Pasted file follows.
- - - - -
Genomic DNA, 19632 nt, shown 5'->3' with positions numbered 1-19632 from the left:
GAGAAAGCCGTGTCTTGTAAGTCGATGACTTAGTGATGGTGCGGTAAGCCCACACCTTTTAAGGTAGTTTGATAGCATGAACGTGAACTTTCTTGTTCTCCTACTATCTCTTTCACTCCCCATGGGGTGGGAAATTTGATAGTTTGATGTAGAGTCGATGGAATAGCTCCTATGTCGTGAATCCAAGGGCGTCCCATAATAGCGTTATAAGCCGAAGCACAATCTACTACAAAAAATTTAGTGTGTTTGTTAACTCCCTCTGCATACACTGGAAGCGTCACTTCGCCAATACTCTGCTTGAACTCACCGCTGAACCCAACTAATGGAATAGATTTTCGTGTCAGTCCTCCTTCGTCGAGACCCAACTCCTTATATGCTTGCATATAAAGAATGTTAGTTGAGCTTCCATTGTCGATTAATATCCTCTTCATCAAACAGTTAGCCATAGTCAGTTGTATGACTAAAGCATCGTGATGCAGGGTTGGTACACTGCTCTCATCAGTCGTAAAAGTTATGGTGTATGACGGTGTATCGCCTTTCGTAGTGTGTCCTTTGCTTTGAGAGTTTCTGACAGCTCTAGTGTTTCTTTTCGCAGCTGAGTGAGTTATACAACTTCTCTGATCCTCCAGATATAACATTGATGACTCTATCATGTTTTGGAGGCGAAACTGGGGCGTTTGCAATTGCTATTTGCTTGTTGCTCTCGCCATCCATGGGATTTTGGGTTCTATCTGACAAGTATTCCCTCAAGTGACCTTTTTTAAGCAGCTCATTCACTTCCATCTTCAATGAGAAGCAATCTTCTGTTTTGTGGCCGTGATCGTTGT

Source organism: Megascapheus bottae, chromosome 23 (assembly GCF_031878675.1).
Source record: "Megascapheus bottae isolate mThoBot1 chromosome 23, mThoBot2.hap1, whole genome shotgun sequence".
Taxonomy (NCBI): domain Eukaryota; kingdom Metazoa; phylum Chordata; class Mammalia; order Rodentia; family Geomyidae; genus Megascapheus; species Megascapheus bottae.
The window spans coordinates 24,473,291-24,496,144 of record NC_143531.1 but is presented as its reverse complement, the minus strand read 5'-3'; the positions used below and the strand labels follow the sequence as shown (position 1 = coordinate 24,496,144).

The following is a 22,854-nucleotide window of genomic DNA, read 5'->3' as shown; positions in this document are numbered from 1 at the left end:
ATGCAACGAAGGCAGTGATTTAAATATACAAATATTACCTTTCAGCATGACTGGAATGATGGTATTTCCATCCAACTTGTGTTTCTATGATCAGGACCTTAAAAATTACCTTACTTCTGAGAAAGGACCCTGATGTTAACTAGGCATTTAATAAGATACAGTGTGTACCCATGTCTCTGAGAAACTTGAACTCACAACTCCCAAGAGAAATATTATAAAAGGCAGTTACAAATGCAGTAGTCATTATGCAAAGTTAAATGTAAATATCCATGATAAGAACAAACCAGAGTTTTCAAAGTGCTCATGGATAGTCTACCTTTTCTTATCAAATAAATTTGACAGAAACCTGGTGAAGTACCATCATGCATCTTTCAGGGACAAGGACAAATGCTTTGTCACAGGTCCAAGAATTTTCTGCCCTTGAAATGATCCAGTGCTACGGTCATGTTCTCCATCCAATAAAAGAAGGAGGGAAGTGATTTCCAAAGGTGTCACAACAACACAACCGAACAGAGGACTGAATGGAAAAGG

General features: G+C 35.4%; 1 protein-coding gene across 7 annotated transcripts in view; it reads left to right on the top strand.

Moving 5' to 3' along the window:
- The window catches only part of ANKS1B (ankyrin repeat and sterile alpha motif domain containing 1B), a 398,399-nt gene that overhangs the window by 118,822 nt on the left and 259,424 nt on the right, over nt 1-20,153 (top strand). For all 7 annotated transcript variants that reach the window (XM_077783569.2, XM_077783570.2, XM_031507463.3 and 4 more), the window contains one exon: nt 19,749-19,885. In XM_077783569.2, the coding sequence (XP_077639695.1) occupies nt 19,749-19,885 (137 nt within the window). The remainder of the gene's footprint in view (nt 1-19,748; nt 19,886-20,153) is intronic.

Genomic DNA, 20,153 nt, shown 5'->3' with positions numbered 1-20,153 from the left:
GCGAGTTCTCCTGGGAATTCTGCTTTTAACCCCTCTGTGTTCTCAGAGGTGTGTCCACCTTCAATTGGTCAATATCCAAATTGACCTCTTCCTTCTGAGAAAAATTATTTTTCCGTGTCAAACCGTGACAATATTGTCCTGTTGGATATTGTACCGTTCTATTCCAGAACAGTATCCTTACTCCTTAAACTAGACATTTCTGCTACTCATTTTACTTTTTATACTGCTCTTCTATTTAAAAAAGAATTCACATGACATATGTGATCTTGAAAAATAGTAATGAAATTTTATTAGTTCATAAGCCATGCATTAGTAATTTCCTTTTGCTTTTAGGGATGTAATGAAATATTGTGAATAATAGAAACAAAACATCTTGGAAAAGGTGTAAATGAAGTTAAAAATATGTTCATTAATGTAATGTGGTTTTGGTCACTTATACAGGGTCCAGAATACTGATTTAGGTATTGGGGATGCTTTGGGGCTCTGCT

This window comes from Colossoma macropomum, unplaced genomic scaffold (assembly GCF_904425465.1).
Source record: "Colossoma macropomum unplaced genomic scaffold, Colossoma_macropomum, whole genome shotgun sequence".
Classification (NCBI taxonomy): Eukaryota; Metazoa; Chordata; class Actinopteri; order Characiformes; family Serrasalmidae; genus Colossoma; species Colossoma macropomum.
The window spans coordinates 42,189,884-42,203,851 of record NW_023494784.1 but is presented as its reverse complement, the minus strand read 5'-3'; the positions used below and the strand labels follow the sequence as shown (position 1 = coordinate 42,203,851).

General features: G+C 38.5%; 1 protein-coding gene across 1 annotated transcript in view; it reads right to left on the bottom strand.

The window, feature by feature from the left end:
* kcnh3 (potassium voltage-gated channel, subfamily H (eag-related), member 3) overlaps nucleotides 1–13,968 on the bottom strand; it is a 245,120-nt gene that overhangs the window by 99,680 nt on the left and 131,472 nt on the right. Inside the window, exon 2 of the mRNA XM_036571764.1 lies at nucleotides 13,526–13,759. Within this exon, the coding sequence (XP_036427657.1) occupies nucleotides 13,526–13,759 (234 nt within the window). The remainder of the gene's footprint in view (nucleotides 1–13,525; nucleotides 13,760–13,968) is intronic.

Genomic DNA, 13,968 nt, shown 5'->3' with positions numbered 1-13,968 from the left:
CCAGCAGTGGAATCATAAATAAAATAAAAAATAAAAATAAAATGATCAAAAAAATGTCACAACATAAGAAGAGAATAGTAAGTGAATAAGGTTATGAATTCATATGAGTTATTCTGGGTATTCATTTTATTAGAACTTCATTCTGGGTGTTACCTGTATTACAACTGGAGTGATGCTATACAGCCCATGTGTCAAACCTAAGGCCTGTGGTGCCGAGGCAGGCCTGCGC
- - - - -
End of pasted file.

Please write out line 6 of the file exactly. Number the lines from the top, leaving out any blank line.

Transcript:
The window spans coordinates 24,473,291-24,496,144 of record NC_143531.1 but is presented as its reverse complement, the minus strand read 5'-3'; the positions used below and the strand labels follow the sequence as shown (position 1 = coordinate 24,496,144).